• Here’s a basketball prospect to keep in mind: Michael Bibby, son of UA Final Four star Mike Bibby, scored 31 points and had eight rebounds, nine assists and five steals in his sophomore season opener for Phoenix Shadow Mountain High School. Much like his father, Michael can score from anywhere. He made five three-pointers in the game.

  • Tucson High grad Jeremy Harden,who helped Pima College finish seventh in the NJCAA basketball finals in 2010, is now an assistant director of basketball operations at Boise State. Harden, who was the head coach at Immaculate Heart High School for two seasons after leaving Pima, earned a degree at Arizona and then spent a year as assistant coach at Eastern Oregon University.

  • In her first college volleyball season, Cal’s Maddy Kerr made the All-Pac-12 freshman first team. She is the daughter of Steve Kerr. Maddy is a defensive specialist, a “digger,” in volleyball terms.

  • Former Tucson Toros/Sidewinders/Padres general manager Mike Feder will be making the last of about 30 annual visits to MLB’s annual winter meetings this week in Orlando, Fla. Feder will receive the Presidential Citation at Monday’s opening session. It is an award, given by Minor League Baseball president Pat O’Conner, annually presented for exemplary service in the game. What’s more, Feder will be honored in Florida as the Pacific Coast League Executive of the Year. It’s not that Feder has completed his baseball work; he has been hired as a consultant by the Triple-A El Paso Chihuahuas to, among other things, coordinate that team’s travel for the 2014 PCL season.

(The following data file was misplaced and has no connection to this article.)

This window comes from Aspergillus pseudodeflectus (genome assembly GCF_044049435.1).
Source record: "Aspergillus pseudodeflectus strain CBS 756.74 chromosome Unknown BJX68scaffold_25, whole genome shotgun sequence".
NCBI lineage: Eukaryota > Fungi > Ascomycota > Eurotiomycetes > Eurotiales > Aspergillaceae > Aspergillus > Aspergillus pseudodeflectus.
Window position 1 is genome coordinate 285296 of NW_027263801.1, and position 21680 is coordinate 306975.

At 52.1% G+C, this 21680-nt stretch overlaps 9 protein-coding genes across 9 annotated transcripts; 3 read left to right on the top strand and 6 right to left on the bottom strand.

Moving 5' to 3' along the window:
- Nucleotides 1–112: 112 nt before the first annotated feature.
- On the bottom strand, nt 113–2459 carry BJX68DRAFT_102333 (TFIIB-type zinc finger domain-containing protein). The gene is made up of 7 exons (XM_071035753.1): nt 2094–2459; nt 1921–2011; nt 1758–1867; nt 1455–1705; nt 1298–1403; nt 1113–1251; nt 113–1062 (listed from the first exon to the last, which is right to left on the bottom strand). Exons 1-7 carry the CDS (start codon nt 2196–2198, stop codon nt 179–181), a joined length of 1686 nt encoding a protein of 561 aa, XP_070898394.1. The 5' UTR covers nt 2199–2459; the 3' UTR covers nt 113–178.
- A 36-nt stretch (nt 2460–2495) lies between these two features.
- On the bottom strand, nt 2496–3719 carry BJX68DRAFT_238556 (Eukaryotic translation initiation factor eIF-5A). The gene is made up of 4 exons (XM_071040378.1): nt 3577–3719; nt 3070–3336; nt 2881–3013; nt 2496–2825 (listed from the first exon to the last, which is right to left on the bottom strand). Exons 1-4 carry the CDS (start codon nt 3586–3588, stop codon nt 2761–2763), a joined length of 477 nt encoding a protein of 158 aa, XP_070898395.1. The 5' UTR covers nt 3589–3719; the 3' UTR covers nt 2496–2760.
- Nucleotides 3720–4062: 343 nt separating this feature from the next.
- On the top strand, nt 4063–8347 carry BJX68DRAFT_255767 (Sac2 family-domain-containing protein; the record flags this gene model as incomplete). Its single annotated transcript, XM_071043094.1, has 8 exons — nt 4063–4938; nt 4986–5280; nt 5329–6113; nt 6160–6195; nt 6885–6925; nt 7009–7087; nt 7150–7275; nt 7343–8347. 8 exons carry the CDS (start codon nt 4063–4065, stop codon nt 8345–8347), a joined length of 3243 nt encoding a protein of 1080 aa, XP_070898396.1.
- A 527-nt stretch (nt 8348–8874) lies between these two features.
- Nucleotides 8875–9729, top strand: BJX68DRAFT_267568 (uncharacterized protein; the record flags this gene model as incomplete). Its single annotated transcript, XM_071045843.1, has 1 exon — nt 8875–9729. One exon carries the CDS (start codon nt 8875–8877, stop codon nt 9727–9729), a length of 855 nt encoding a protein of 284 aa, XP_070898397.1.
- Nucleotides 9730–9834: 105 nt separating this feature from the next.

• Third baseman Seth Mejias-Brean, a Cienega High School grad who helped Arizona win the 2012 College World Series, is in Cincinnati this weekend to be honored as the Cincinnati Reds’ Minor League Player of the Year. Mejias-Brean hit .305 with 82 RBIs for two Class A teams. Mejias-Brean joined Reds stars Joey Votto and Aroldis Chapman at the club’s annual “Redsfest” for autograph and photograph sessions with fans.